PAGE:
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United States Department of Agriculture

Agricultural Research Service

Research Project: SUSTAINABLE CROPPING SYSTEMS FOR IRRIGATED SPECIALTY CROPS AND BIOFUELS

Location: Vegetable and Forage Crops Production Research

Title: Performance of solid-state sensors for continuous, real-time measurement of soil CO2 concentrations

Authors
item Young, S -
item Pierce, F -
item Streubel, J -
item Collins, Harold

Submitted to: Agronomy Journal
Publication Type: Peer Reviewed Journal
Publication Acceptance Date: August 20, 2009
Publication Date: September 10, 2009
Citation: Young, S.L., Pierce, F.J., Streubel, J.D., Collins, H.P. 2009. Performance of solid-state sensors for continuous, real-time measurement of soil CO2 concentrations. Agronomy Journal. 101:1417-1420.

Interpretive Summary: The performance of solid-state CO2 sensors (Model GMM220 series, Vaisala, Finland) was evaluated in laboratory, greenhouse, and irrigated wheat (Triticum aestivum L.). In greenhouse pots planted with tricale (Triticale hexaploide Lart.) and an agricultural field of irrigated wheat, soil CO2 concentration exceeded the 10,000 µL L-1 limit of the GMM222. Alternatively, the GMM221 sensor, designed to measure between 0-20,000 µL L-1, showed soil CO2 concentrations were between 14,000 and 16,000 µL L-1. The GMM222 accurately measures real-time soil CO2 concentrations under field conditions that were within the sensor detection limit. However, periods of high biological soil activity require the GMM221 sensor with a higher detection limit.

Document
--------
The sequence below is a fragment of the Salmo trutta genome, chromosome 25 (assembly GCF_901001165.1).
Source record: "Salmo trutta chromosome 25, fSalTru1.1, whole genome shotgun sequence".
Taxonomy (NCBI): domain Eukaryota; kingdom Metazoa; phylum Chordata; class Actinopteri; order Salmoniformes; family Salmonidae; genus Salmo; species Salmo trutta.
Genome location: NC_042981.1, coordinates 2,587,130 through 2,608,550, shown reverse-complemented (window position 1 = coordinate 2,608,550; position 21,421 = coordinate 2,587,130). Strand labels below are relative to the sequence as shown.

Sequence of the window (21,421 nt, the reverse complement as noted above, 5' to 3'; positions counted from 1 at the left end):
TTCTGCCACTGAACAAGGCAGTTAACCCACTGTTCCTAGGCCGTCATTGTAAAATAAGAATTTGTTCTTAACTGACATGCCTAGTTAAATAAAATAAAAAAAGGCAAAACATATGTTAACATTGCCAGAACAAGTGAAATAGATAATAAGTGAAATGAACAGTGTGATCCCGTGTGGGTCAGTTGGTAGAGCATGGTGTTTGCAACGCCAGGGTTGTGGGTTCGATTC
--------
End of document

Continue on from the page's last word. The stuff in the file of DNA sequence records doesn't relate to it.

Technical Abstract: Recent advances in sensor technology provide a robust capability for continuous measurement of soil gases. The performance of solid-state CO2 sensors (Model GMM220 series, Vaisala, Finland) was evaluated in laboratory, greenhouse, and irrigated wheat (Triticum aestivum L.). In ambient CO2 concentration, the GMM222 sensor averaged 427±8.3 µL L-1. Under variable CO2 concentrations, the sensor was slightly lower than concentrations measured with an infrared gas analyzer. In greenhouse pots planted with tricale (Triticale hexaploide Lart.) and an agricultural field of irrigated wheat, soil CO2 concentration exceeded the 10,000 µL L-1 limit of the GMM222. Alternatively, the GMM221 sensor, designed to measure between 0-20,000 µL L-1, showed soil CO2 concentrations were between 14,000 and 16,000 µL L-1. The GMM222 accurately measures real-time soil CO2 concentrations under field conditions that were within the sensor detection limit. However, periods of high biological soil activity require the GMM221 sensor with a higher detection limit.

Last Modified: 7/28/2014
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